-George

P.S. Do it for the glory! (you know who you are)

Sharmin'!

Shwarnormous!

The President of Israel visits us!

August 7, 2009

Israeli President Shimon Peres visited us today!  Here are some photos of his visit.  President Peres is in the middle wearing the blue shirt.

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Jason with his Moravian shirt meeting with Pres. Peres; Oded Lipschits is on the left telling Peres about his visit to the Bethlehem of Pennsylvania.

Jason with his Moravian shirt meeting with Pres. Peres; Oded Lipschits is on the left telling Peres about his visit to the Bethlehem of Pennsylvania.

Jason and Pres. Peres

Jason and Shimon Peres

 

Alfred Jones III and Comfort Fordjour with Shimon Peres

Alfred Jones III and Comfort Fordjour with Shimon Peres

Shimon Peres also met other members of the Moravian team; pictures of them coming soon!

Oded showing Moravian Spirit!

August 7, 2009

Here’s a photo of dig director Prof. Oded Lipschits showing his Hounds pride during one of our “rap session” dig review meetings.

Oded

Our site and our finds

August 7, 2009

Here are some photos of our site and some of our finds!

D6; Cindy's area, with excavation director Oded Lipschits in the middle.

D6; Cindy's area, with excavation director Oded Lipschits in the middle.

Part of Jason's area

Part of Jason's area

More of D3, Jason' area.  This part had lots and lots of "lamelekh" (royal) stamped jar handles that date to the 7th century BCE.  This is also where Sue Moore found her stand, for which see earlier post.

More of D3, Jason' area. This part had lots and lots of "lamelekh" (royal) stamped jar handles that date to the 7th century BCE. This is also where Sue Moore found her stand, for which see earlier post.

Jason in his area; here is a pavement that was thought to be Judahite, but was just now found to be Roman-era or later.

Jason in his area; here is a pavement that was thought to be Judahite, but was just now found to be Roman-era or later.

Roman or Byzantine-era mosaic floor discovered last week.  None of us are working in that part of the dig, but it's nice anyway.

Roman or Byzantine-era mosaic floor discovered last week. None of us are working in that part of the dig, but it's nice anyway.

A view of the middle of the dig site

A view of the middle of the dig site

An ancient wall in our site

An ancient wall in our site

Another view of the site

Another view of the site

A columbarium, that is, a cave for raising pigeons.  Deborah works in one of these on the site, but a different one.

A columbarium, that is, a cave for raising pigeons. Deborah works in one of these on the site, but a different one.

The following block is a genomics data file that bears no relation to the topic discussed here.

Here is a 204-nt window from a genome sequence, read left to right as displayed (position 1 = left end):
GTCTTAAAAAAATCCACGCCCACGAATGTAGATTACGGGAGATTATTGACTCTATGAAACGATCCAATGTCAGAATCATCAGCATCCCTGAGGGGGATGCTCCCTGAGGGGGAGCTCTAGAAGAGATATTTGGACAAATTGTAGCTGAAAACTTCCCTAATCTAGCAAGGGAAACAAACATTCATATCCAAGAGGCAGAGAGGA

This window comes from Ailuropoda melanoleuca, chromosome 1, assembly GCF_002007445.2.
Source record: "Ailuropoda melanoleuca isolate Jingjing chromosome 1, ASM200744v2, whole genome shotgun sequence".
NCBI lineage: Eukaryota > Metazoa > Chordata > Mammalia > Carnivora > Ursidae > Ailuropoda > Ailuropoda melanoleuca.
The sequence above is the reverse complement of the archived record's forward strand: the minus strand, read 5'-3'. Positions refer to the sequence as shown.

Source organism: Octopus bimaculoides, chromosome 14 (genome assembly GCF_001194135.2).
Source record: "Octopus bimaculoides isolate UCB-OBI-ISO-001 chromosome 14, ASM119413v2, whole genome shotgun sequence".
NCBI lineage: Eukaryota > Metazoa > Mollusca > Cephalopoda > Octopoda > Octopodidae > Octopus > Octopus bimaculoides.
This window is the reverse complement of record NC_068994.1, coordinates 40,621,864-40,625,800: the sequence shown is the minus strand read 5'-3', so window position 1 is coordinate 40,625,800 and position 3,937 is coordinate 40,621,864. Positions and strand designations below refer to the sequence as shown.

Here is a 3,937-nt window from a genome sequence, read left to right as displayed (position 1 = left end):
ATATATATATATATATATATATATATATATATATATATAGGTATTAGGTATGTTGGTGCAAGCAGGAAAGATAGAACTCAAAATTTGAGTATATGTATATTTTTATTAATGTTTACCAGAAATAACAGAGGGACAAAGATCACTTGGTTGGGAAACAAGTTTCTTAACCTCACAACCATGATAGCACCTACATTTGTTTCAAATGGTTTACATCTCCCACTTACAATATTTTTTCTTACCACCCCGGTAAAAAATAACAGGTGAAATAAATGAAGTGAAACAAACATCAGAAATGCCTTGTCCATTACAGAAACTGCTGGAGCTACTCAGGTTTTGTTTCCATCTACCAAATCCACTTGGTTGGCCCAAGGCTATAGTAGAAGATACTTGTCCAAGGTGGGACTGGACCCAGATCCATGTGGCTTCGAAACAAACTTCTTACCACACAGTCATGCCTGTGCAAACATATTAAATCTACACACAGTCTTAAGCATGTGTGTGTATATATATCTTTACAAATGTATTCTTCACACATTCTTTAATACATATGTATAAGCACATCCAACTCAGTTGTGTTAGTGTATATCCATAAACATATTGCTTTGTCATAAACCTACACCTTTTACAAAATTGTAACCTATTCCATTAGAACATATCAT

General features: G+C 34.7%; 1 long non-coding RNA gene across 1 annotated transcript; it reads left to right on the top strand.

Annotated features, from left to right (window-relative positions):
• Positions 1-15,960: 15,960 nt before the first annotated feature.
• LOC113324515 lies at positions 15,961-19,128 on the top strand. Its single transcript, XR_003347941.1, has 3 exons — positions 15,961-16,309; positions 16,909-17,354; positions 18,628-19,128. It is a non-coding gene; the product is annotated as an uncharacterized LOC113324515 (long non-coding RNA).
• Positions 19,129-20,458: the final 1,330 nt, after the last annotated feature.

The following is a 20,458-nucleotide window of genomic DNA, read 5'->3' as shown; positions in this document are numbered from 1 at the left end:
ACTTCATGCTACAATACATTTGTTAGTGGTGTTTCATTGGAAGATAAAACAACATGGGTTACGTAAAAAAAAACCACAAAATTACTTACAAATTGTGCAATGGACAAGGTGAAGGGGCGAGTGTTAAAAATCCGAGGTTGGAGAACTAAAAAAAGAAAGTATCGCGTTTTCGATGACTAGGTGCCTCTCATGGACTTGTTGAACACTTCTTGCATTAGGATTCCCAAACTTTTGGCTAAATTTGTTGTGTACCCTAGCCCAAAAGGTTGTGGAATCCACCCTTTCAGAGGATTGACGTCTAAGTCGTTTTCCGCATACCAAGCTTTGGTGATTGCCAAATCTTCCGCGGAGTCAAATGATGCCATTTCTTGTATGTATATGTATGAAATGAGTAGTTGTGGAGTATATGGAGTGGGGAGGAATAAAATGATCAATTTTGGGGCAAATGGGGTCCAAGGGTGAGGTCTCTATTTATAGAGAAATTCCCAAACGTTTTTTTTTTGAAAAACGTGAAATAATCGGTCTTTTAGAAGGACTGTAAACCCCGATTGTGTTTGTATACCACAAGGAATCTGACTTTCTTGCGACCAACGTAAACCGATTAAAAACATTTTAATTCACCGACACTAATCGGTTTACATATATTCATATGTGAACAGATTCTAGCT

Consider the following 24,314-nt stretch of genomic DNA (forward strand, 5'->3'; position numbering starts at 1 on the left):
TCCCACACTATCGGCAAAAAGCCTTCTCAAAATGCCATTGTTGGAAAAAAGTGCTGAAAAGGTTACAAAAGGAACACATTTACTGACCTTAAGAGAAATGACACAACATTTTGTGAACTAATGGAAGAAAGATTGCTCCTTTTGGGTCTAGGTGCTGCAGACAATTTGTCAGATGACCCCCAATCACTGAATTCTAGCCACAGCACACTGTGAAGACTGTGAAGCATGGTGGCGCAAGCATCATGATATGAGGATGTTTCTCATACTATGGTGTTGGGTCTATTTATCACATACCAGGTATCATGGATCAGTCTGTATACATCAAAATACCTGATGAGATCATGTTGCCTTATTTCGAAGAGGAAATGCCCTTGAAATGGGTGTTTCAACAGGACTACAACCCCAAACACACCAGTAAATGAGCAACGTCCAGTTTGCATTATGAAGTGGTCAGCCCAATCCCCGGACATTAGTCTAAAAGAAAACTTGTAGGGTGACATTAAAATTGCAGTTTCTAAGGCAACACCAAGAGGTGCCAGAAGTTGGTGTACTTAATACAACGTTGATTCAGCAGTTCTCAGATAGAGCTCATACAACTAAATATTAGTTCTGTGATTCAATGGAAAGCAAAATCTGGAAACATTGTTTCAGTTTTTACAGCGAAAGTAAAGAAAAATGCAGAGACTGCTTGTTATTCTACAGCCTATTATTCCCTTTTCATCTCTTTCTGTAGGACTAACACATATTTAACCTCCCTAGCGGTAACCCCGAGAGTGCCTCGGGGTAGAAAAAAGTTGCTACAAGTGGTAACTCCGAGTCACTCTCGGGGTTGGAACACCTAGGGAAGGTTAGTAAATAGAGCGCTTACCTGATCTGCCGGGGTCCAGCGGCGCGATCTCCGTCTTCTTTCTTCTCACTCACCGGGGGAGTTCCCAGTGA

This is where Rachel M. worked and Tara works now.  There were some great finds down where they're looking; see below for the finds.

This is where Rachel M. worked and Tara works now. There were some great finds down where they're looking; see below for the finds.

These are the finds that they're looking at in the picture above.  The glass bottles were found there.

These are the finds that they're looking at in the picture above. The glass bottles were found there, and there were some gold earrings too.

Tara jackhammering

Tara jackhammering

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Sue Moore’s big find

August 7, 2009

Here’s a ceramic stand that Sue Moore found in her square.   It was used in the 7th century BCE to support pots or other objects on top.   Great job Sue!

Deborah’s text reading

August 7, 2009

Our dig has text readings on some days, usually of a spiritual nature.  Deborah gave a fantastic one a couple days ago.   Our site has remains of a large irrigated garden, and Deborah gave a talk about the use of gardens in expressions of power, citing the biblical story of Jezebel and Naboth’s vineyard.  Here are a couple of pictures of her presentation at the dig site.

Reflections from Cindy

August 3, 2009

we’ve hit the half way point in this amazing journey to Israel. we’ve seen so much and have dug up more history in a day than a whole year of high school history class. to say the least this is a life altering experience that should be, if possible, experienced by anyone who is able to go. to actually see history instead of reading it in a book is completely surreal. walking on the ground and finding the tools of the ancient times makes the 4:30am wake up completely worth it!!!!!  i hope the next 2 weeks will be just as eventful and meaningful as the last 2.